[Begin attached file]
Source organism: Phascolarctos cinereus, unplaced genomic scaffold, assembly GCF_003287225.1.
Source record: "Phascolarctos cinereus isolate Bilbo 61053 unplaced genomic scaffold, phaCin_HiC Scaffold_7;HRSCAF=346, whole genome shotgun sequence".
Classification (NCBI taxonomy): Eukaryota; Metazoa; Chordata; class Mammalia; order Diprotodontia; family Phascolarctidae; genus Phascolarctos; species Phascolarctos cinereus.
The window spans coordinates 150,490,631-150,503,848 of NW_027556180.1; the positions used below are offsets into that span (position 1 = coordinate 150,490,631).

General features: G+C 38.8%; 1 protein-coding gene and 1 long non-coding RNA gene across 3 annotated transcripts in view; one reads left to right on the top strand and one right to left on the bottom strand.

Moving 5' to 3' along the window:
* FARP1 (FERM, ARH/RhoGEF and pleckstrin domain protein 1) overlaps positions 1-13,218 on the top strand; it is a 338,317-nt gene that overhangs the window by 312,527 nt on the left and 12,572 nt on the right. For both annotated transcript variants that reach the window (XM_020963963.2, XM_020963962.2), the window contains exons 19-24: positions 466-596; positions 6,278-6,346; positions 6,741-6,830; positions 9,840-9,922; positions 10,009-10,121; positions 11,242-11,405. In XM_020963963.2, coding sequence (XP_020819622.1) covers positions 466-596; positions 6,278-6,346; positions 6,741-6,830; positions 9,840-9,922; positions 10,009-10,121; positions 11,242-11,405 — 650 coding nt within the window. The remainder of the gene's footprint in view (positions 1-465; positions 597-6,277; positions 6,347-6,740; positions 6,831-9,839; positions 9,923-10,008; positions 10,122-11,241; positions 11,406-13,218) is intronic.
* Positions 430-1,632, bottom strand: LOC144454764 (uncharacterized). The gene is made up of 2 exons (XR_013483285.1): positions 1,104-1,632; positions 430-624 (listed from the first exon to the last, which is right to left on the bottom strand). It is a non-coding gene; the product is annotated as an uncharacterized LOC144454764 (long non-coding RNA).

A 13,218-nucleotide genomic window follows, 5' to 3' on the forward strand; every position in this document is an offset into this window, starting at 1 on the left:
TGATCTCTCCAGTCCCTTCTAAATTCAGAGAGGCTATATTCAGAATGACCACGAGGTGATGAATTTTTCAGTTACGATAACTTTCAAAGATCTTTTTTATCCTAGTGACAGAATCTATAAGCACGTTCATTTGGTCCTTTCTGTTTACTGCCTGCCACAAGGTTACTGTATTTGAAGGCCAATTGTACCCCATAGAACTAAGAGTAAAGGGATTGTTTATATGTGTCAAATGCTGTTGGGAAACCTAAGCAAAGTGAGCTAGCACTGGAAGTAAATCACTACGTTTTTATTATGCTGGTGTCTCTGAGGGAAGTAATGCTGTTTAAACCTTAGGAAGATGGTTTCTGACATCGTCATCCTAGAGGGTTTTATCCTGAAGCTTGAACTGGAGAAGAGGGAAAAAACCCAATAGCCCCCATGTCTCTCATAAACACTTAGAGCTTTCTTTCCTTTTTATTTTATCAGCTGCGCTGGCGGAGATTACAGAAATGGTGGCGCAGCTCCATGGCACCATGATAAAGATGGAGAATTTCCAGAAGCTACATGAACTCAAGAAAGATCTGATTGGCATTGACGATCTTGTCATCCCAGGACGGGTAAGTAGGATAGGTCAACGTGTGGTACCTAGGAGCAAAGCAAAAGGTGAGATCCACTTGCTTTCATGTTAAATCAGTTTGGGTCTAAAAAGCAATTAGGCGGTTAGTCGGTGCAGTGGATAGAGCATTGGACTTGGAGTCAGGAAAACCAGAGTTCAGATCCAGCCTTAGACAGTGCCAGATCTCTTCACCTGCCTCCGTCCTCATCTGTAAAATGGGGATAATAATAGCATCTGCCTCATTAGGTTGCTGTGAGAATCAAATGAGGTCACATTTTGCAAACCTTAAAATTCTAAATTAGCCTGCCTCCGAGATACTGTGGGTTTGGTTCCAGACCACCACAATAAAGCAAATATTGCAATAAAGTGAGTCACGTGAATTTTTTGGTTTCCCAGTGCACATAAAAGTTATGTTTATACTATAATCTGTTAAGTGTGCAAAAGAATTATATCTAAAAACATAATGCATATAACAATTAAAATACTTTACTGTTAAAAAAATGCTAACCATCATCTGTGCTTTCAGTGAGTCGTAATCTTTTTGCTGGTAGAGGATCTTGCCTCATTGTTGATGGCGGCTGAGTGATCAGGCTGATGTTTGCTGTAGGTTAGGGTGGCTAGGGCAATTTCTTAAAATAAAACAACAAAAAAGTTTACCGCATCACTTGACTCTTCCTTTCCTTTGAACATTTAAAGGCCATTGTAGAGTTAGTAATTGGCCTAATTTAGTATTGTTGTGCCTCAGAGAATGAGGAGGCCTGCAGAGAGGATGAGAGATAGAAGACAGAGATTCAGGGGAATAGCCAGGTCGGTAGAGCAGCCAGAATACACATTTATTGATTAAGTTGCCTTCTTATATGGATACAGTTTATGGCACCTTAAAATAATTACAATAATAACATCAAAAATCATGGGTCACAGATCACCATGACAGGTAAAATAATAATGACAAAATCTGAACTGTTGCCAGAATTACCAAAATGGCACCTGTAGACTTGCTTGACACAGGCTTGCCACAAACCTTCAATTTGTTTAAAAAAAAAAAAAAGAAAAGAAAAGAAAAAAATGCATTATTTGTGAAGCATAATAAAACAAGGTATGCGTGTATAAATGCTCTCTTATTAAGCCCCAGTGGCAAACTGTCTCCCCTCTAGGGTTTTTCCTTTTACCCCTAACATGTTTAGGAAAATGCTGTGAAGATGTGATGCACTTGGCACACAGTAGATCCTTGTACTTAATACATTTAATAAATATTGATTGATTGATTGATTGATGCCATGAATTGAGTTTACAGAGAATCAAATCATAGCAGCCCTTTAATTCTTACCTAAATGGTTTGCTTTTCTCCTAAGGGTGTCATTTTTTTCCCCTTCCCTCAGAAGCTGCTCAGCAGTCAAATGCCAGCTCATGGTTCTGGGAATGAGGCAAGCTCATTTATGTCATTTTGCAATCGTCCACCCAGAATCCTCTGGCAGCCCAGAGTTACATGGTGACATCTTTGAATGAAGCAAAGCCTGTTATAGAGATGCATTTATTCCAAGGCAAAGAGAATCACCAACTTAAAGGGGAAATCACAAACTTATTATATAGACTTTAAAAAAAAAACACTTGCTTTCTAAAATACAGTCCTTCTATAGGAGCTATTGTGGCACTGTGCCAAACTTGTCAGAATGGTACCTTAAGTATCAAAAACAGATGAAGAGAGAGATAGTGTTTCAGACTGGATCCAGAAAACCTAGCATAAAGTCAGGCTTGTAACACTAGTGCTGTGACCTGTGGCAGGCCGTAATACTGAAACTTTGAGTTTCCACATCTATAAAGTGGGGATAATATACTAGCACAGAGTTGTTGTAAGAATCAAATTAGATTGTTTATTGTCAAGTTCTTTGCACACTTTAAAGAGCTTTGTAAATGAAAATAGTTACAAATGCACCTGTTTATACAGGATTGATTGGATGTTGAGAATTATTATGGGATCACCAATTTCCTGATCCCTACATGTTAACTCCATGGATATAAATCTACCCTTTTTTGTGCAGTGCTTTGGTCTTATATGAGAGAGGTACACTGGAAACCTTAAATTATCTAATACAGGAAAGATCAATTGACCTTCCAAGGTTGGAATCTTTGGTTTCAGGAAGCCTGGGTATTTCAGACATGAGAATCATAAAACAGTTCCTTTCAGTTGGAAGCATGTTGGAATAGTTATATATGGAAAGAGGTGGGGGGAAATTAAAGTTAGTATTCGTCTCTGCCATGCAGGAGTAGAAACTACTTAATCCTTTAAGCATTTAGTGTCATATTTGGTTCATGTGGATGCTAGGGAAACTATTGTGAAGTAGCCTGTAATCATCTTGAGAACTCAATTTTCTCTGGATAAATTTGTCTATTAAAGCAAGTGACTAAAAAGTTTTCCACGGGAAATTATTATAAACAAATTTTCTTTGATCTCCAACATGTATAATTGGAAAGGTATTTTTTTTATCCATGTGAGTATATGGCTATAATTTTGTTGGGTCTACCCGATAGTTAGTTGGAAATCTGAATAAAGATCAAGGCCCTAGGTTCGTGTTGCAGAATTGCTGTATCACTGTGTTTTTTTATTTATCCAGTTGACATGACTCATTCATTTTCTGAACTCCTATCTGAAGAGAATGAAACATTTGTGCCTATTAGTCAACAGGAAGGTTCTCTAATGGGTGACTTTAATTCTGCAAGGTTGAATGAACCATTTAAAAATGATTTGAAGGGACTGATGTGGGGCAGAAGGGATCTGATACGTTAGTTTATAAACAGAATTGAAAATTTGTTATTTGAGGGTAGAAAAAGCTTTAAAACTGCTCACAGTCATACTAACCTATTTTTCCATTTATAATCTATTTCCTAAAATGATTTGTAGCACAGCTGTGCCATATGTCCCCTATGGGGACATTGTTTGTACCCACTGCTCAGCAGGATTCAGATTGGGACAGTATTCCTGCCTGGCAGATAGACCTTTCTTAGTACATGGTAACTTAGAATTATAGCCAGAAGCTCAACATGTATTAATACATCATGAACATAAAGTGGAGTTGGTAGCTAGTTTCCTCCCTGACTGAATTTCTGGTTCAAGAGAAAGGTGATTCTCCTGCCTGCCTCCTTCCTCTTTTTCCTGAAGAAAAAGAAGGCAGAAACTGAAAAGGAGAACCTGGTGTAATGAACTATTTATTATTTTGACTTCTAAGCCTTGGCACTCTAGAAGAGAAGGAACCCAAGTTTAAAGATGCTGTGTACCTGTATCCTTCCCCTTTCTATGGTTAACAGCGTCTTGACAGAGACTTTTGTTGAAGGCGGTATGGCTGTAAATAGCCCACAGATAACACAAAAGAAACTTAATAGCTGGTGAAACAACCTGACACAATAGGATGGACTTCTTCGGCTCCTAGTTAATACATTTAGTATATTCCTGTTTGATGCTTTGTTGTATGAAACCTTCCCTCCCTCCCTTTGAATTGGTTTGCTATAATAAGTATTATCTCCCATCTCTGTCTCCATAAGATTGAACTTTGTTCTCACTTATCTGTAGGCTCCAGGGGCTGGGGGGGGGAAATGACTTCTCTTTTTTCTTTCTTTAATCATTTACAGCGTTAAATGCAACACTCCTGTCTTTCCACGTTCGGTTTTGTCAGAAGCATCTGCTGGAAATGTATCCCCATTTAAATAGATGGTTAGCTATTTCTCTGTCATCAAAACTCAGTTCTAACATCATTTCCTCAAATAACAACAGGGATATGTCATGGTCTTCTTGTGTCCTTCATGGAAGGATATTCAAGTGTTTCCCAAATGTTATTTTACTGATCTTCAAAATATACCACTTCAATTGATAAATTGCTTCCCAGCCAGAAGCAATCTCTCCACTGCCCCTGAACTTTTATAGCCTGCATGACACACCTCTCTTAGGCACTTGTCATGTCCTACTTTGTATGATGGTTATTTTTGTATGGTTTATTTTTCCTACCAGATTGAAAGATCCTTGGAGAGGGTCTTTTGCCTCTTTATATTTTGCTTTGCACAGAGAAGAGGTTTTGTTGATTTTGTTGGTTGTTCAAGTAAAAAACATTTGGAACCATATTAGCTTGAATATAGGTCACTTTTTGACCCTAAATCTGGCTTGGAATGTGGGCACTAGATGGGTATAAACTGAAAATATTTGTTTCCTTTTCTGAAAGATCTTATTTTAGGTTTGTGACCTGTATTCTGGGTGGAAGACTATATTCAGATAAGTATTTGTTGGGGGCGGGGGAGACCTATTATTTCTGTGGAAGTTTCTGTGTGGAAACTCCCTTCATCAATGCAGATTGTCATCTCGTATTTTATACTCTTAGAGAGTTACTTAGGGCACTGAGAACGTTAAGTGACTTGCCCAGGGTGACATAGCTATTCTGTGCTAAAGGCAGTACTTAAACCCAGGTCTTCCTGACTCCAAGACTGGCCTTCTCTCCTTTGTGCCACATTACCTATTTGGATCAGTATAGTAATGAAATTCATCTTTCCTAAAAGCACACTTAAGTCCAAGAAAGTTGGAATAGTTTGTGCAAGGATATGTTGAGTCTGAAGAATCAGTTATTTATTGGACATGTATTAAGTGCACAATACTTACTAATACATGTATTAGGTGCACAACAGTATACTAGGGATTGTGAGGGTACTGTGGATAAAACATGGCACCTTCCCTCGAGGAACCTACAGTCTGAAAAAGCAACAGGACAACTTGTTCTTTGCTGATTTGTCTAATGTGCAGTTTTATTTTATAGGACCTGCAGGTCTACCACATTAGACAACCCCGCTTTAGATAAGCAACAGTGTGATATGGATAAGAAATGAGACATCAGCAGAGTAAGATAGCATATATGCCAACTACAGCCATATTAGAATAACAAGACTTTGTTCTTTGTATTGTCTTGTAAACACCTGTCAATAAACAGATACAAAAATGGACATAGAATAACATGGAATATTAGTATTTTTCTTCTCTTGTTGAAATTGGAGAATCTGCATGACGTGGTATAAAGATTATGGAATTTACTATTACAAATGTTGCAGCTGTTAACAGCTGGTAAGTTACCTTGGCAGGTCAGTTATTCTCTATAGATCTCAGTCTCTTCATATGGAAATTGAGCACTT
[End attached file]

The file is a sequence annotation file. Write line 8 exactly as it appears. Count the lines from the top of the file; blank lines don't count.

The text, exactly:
* Positions 430-1,632, bottom strand: LOC144454764 (uncharacterized). The gene is made up of 2 exons (XR_013483285.1): positions 1,104-1,632; positions 430-624 (listed from the first exon to the last, which is right to left on the bottom strand). It is a non-coding gene; the product is annotated as an uncharacterized LOC144454764 (long non-coding RNA).